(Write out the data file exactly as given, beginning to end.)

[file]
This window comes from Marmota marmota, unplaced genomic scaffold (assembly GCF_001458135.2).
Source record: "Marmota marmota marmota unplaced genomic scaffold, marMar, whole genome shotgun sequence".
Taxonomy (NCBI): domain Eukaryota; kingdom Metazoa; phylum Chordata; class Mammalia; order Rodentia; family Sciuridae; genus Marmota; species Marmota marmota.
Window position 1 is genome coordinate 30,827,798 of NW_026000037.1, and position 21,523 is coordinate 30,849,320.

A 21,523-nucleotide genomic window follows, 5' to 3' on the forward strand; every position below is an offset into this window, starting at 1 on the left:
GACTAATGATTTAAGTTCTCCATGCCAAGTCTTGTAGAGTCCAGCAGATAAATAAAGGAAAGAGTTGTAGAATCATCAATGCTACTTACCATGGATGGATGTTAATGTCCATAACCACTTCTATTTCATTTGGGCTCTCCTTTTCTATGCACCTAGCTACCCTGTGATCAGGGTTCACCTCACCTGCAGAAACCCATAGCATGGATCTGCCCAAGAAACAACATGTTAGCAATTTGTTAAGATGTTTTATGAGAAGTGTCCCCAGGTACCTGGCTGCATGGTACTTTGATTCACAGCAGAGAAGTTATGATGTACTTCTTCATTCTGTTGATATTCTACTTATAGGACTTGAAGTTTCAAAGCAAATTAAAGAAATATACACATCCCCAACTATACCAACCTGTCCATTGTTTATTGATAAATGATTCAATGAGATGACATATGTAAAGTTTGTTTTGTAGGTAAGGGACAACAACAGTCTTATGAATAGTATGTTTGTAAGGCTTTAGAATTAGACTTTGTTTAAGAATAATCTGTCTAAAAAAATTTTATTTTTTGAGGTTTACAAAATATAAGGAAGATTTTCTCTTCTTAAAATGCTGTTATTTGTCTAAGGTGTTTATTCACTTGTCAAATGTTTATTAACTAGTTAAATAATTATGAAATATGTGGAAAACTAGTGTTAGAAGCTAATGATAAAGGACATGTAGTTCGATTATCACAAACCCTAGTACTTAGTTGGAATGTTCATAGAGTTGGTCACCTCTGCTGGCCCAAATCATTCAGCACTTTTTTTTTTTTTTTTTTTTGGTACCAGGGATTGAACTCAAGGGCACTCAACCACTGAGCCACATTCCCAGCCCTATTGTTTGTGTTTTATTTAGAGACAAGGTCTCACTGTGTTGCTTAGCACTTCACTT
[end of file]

This window comes from Marmota marmota, unplaced genomic scaffold (assembly GCF_001458135.2).
Source record: "Marmota marmota marmota unplaced genomic scaffold, marMar, whole genome shotgun sequence".
Taxonomy (NCBI): domain Eukaryota; kingdom Metazoa; phylum Chordata; class Mammalia; order Rodentia; family Sciuridae; genus Marmota; species Marmota marmota.
Window position 1 is genome coordinate 30,827,798 of NW_026000037.1, and position 21,523 is coordinate 30,849,320.

A 21,523-nucleotide genomic window follows, 5' to 3' on the forward strand; every position below is an offset into this window, starting at 1 on the left:
GACTAATGATTTAAGTTCTCCATGCCAAGTCTTGTAGAGTCCAGCAGATAAATAAAGGAAAGAGTTGTAGAATCATCAATGCTACTTACCATGGATGGATGTTAATGTCCATAACCACTTCTATTTCATTTGGGCTCTCCTTTTCTATGCACCTAGCTACCCTGTGATCAGGGTTCACCTCACCTGCAGAAACCCATAGCATGGATCTGCCCAAGAAACAACATGTTAGCAATTTGTTAAGATGTTTTATGAGAAGTGTCCCCAGGTACCTGGCTGCATGGTACTTTGATTCACAGCAGAGAAGTTATGATGTACTTCTTCATTCTGTTGATATTCTACTTATAGGACTTGAAGTTTCAAAGCAAATTAAAGAAATATACACATCCCCAACTATACCAACCTGTCCATTGTTTATTGATAAATGATTCAATGAGATGACATATGTAAAGTTTGTTTTGTAGGTAAGGGACAACAACAGTCTTATGAATAGTATGTTTGTAAGGCTTTAGAATTAGACTTTGTTTAAGAATAATCTGTCTAAAAAAATTTTATTTTTTGAGGTTTACAAAATATAAGGAAGATTTTCTCTTCTTAAAATGCTGTTATTTGTCTAAGGTGTTTATTCACTTGTCAAATGTTTATTAACTAGTTAAATAATTATGAAATATGTGGAAAACTAGTGTTAGAAGCTAATGATAAAGGACATGTAGTTCGATTATCACAAACCCTAGTACTTAGTTGGAATGTTCATAGAGTTGGTCACCTCTGCTGGCCCAAATCATTCAGCACTTTTTTTTTTTTTTTTTTTTGGTACCAGGGATTGAACTCAAGGGCACTCAACCACTGAGCCACATTCCCAGCCCTATTGTTTGTGTTTTATTTAGAGACAAGGTCTCACTGTGTTGCTTAGCACTTCACTT